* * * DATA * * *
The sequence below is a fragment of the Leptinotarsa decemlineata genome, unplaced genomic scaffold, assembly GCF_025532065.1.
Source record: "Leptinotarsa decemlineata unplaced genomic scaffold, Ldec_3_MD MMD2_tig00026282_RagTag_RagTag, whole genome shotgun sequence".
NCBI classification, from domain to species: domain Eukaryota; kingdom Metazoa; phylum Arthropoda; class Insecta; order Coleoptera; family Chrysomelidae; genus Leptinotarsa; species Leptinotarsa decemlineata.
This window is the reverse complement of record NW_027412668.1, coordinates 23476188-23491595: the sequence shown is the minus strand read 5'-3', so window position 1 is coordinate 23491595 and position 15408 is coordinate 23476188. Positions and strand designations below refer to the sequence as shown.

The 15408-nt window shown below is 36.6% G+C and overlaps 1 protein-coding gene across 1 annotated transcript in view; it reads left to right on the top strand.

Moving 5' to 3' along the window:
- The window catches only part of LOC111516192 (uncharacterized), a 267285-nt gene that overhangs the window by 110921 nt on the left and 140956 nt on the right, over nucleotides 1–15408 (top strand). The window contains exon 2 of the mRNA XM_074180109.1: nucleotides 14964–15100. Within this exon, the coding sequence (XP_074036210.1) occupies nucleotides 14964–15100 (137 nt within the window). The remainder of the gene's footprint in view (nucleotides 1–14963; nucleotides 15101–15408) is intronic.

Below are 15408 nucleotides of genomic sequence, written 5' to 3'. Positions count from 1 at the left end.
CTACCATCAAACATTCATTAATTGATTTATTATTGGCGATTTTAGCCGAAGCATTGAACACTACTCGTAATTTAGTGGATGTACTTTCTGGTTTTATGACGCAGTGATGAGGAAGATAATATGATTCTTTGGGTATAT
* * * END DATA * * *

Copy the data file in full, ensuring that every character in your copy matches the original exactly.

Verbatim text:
The sequence below is a fragment of the Leptinotarsa decemlineata genome, unplaced genomic scaffold, assembly GCF_025532065.1.
Source record: "Leptinotarsa decemlineata unplaced genomic scaffold, Ldec_3_MD MMD2_tig00026282_RagTag_RagTag, whole genome shotgun sequence".
NCBI classification, from domain to species: domain Eukaryota; kingdom Metazoa; phylum Arthropoda; class Insecta; order Coleoptera; family Chrysomelidae; genus Leptinotarsa; species Leptinotarsa decemlineata.
This window is the reverse complement of record NW_027412668.1, coordinates 23476188-23491595: the sequence shown is the minus strand read 5'-3', so window position 1 is coordinate 23491595 and position 15408 is coordinate 23476188. Positions and strand designations below refer to the sequence as shown.

The 15408-nt window shown below is 36.6% G+C and overlaps 1 protein-coding gene across 1 annotated transcript in view; it reads left to right on the top strand.

Moving 5' to 3' along the window:
- The window catches only part of LOC111516192 (uncharacterized), a 267285-nt gene that overhangs the window by 110921 nt on the left and 140956 nt on the right, over nucleotides 1–15408 (top strand). The window contains exon 2 of the mRNA XM_074180109.1: nucleotides 14964–15100. Within this exon, the coding sequence (XP_074036210.1) occupies nucleotides 14964–15100 (137 nt within the window). The remainder of the gene's footprint in view (nucleotides 1–14963; nucleotides 15101–15408) is intronic.

Below are 15408 nucleotides of genomic sequence, written 5' to 3'. Positions count from 1 at the left end.
CTACCATCAAACATTCATTAATTGATTTATTATTGGCGATTTTAGCCGAAGCATTGAACACTACTCGTAATTTAGTGGATGTACTTTCTGGTTTTATGACGCAGTGATGAGGAAGATAATATGATTCTTTGGGTATAT